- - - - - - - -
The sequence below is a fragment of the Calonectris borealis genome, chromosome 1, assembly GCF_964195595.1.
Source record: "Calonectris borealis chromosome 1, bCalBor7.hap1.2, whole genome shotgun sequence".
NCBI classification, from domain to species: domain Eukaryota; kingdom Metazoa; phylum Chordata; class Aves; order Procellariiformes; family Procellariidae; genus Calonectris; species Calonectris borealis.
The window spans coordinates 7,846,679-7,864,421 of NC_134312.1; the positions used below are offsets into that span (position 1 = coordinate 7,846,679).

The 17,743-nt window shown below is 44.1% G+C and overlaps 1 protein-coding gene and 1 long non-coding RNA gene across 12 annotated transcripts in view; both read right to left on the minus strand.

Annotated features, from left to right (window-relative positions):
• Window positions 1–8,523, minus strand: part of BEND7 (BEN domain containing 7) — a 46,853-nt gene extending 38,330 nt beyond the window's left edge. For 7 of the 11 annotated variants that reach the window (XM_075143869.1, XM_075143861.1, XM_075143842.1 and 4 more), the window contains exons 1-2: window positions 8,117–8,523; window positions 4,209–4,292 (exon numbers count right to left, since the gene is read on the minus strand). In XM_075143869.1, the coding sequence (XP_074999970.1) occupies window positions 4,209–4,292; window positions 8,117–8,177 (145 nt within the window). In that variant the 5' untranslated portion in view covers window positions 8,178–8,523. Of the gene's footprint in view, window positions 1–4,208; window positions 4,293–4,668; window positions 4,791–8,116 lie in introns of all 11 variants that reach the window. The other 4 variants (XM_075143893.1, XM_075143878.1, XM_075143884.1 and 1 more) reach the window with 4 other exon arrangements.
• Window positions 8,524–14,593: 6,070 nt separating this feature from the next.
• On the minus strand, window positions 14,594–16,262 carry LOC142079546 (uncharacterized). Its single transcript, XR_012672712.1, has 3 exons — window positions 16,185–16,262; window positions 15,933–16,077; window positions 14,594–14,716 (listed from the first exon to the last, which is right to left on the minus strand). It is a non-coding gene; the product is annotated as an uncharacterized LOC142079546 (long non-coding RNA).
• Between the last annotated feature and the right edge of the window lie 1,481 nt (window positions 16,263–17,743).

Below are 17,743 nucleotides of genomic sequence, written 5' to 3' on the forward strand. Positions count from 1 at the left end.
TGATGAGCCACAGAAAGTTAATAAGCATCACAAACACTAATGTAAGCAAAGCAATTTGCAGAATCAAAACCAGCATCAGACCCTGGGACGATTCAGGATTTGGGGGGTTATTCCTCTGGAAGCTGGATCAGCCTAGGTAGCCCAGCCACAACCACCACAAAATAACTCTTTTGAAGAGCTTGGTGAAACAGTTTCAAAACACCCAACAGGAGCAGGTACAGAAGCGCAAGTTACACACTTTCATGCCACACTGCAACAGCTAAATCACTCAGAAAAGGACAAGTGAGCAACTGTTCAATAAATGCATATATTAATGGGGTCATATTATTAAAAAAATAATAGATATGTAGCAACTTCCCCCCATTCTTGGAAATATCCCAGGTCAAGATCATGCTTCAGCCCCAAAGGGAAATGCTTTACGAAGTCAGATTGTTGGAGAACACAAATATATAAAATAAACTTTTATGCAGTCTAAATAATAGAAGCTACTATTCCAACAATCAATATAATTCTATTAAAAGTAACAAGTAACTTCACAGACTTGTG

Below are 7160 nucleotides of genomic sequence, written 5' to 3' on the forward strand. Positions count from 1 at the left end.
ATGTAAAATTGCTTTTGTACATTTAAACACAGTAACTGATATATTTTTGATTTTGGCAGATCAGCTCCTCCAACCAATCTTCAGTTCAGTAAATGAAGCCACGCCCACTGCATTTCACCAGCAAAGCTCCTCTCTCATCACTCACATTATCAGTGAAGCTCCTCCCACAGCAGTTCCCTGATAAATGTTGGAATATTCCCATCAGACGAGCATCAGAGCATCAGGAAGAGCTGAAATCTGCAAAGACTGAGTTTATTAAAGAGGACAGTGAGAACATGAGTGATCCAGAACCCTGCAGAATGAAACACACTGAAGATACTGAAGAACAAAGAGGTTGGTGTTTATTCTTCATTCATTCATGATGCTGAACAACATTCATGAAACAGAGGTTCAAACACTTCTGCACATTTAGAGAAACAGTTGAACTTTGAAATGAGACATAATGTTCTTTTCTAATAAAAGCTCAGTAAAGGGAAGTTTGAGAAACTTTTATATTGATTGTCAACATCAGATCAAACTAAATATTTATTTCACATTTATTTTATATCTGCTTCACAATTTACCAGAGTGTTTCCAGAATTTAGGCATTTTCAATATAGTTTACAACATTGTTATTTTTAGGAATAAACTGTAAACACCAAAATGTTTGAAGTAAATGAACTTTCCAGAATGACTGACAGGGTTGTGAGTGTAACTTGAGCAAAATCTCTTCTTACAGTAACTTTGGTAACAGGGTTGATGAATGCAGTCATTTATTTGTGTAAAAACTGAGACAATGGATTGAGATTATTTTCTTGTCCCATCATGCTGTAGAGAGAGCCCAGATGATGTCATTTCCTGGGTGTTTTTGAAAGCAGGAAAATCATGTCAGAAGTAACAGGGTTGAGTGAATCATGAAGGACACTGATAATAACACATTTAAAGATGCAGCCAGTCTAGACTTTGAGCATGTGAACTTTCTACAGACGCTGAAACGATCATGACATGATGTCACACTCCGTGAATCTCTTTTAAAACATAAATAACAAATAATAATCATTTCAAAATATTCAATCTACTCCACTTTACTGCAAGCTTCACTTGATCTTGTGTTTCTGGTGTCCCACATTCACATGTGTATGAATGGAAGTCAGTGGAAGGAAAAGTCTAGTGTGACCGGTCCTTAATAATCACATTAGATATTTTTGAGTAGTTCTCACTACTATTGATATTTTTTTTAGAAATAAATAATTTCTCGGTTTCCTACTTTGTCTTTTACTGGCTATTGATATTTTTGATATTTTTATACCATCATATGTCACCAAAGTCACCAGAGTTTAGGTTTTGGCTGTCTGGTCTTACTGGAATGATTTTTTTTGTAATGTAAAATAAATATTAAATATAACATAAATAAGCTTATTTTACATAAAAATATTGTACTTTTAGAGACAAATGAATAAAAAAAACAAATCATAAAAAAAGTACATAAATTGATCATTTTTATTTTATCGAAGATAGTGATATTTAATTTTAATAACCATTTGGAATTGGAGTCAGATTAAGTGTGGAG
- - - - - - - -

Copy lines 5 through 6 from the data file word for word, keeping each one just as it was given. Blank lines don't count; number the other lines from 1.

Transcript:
The 17,743-nt window shown below is 44.1% G+C and overlaps 1 protein-coding gene and 1 long non-coding RNA gene across 12 annotated transcripts in view; both read right to left on the minus strand.

Annotated features, from left to right (window-relative positions):